In honor of the 6th edition of the Wuhan Open, we’re presenting 6 story lines to follow leading up to the year’s final Grand Slam.
1. Naomi Osaka and Serena Williams
Last year was where it all started for the current World No. 1, Naomi Osaka, defeating childhood idol Serena Williams in a controversial final that we’re all still talking about. While both women continue to make headlines in every tournament played, they both also find themselves in a peculiar position. Osaka cemented her US Open title by winning in Australia for back-to-back Grand Slam titles, but has cooled off since with no other titles in 2019. She’s still practicing with a bandaged knee which caused her to retire in Cincinnati. Meanwhile, Serena Williams retired in the Toronto final due to back spasms, and pulled out of Cincinnati entirely. The 37-year-old legend is still searching for her elusive 24th Grand Slam almost two seasons after returning to the game. Serena won the US Open 20 years ago (!) and has racked up 6 championships here, but it’s also the site where she’s had some major blowups. Whatever happens, all eyes will be on these two women.
2. Battle for year-end No. 1
Osaka’s hold on the No. 1 spot is tenuous and she has lots of points to defend in New York. Despite winning the French Open this summer, world No. 2 and last year’s Wuhan Open semifinalist Ashleigh Barty’s best surface is hard courts, as is No. 3 Karolina Pliskova whose giant serve and flat, hard ground strokes are golden on this surface. Can the Czech finally claim her maiden Grand Slam title, after coming up short in the 2016 final?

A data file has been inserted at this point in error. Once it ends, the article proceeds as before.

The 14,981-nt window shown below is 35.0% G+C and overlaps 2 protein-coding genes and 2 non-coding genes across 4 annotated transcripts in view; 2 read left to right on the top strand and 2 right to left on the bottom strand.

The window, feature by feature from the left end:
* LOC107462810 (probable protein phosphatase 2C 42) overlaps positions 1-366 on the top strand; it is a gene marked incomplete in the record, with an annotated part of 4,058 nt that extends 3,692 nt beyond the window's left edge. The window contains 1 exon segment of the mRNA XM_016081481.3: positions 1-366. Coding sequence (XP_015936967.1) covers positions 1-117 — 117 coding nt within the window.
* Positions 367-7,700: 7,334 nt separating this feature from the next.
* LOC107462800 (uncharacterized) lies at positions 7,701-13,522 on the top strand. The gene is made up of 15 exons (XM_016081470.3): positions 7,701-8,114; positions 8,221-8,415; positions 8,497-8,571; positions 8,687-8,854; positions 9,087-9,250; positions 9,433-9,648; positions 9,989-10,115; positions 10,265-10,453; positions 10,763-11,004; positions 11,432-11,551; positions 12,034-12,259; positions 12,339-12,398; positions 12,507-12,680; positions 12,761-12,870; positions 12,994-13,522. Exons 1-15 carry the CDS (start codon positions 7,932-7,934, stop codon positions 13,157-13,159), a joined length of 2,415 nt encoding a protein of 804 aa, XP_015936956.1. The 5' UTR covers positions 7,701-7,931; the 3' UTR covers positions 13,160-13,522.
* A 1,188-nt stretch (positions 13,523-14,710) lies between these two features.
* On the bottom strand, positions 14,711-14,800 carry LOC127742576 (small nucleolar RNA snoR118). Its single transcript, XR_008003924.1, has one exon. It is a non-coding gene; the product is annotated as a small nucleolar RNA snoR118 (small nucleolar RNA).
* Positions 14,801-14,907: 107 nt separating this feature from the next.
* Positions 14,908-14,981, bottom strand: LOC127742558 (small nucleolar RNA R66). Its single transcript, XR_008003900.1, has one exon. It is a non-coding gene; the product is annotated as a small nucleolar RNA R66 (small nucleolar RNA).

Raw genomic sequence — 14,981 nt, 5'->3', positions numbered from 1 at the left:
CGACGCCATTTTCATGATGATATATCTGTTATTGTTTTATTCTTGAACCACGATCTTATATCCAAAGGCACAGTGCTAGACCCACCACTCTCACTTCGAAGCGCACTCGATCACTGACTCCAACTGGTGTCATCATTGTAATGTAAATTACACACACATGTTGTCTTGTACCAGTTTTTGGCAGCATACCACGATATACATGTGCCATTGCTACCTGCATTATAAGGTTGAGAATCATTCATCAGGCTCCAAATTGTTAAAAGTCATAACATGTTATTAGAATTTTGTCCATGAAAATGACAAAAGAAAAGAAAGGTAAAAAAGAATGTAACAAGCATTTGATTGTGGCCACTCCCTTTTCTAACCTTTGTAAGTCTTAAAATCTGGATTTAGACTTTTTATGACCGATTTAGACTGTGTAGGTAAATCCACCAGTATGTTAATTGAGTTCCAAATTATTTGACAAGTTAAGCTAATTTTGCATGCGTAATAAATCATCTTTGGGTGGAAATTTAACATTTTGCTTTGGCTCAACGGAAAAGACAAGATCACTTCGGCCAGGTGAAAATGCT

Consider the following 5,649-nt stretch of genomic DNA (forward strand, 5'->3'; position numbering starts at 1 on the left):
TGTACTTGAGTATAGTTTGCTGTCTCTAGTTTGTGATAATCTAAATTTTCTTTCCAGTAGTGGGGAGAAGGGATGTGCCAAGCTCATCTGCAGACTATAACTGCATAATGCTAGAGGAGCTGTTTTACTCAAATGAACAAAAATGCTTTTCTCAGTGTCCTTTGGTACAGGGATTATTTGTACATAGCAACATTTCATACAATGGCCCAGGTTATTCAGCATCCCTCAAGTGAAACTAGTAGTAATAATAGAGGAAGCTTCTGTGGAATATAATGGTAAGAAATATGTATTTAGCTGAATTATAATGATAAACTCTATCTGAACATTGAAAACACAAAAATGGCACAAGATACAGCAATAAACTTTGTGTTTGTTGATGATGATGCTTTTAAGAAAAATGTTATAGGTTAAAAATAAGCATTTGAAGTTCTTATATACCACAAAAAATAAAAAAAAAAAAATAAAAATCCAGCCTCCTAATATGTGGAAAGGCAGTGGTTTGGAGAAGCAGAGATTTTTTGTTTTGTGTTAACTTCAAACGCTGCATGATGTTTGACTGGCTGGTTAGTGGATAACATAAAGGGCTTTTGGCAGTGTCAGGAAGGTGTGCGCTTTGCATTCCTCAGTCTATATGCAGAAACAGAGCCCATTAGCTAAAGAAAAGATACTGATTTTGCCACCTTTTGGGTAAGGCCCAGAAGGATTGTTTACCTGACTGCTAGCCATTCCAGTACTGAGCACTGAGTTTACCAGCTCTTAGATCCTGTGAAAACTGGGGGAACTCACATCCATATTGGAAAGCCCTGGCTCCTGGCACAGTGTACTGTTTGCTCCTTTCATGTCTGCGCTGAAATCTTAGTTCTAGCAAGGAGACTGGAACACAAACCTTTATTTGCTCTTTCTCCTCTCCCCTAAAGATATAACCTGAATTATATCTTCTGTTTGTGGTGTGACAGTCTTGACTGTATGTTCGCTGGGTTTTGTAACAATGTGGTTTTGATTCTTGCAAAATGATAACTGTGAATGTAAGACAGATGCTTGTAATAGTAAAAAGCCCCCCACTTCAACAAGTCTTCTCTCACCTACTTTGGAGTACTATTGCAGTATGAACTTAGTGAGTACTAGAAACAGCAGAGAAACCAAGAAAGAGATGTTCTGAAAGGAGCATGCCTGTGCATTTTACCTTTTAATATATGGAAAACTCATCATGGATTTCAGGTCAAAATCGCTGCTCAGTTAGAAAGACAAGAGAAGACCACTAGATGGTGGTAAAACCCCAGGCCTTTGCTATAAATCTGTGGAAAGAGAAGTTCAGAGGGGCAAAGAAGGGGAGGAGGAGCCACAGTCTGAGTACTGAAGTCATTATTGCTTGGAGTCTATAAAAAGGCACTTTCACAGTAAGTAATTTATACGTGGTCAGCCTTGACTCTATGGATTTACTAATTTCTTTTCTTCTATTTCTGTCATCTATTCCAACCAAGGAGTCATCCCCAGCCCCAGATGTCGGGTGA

3. Can Halep make it back-to-back majors?
Simona Halep traditionally doesn’t do well on North American hard courts. Her best showing in Flushing Meadows was a semi-final appearance in 2015, balanced with two consecutive first-round losses in 2017-2018. However, no one can forget the beating she levied on Serena Williams at Wimbledon this year, producing a stunning display of defense-to-offense. In the vacuum left by the game’s biggest stars the last few years, Halep has risen as the most consistently excellent player. Could 2019 be her year to win back-to-back Slams?
4. Make room for the youngsters
The ATP might have their NextGen, but the youngsters of the WTA are making a splash in their own right. Canada’s Bianca Andreescu has shot up more than 130 ranking spots since the beginning of the year on the back of winning two of the biggest non-Grand Slam hard court titles in Indian Wells and Toronto. She’s fearless against the game’s best (a perfect 7-0 vs. Top 10 players) and fights for every point. 18-year-old Iga Swiatek from Poland has also logged in good results this year, but all eyes will be on 15-year-old phenom Coco Gauff playing in her home slam. If she even gets close to matching her excellent Wimbledon run, the New York crowds will go wild.
5. Qiang Wang – China’s best hope
Results have been relatively quiet for China’s No. 1 as of late, but the Tianjin native put together a stunning string of results this time last year, including a run to the Wuhan Open semifinals. The good news is that the world No. 18 plays well on hard courts, making the Round of 16 in Indian Wells, the quarters in Miami, and the semis just last week in the Bronx.
6. Who’s coming in with the most momentum?
Just two years ago, hard-hitting Madison Keys made her first and only Grand Slam final. The American comes in with loads of momentum, having won the biggest title in her career a couple weeks ago in Cincinnati. If the 24-year-old can produce more winners than errors, she’s a threat for the title. In that final, Keys defeated a resurgent Svetlana Kuznetsova. The 34-year-old Russian won the US Open way back in 2004, but after some injuries and talk of retirement, is back to playing some of her best vintage all-court tennis. World No. 48 Camila Georgi has also enjoyed a good North American summer. Despite never going beyond the fourth round at the US Open, one of the hardest hitters on the women’s tour has reached two tour finals in the last two months, in Washington D.C. and just last week in the Bronx.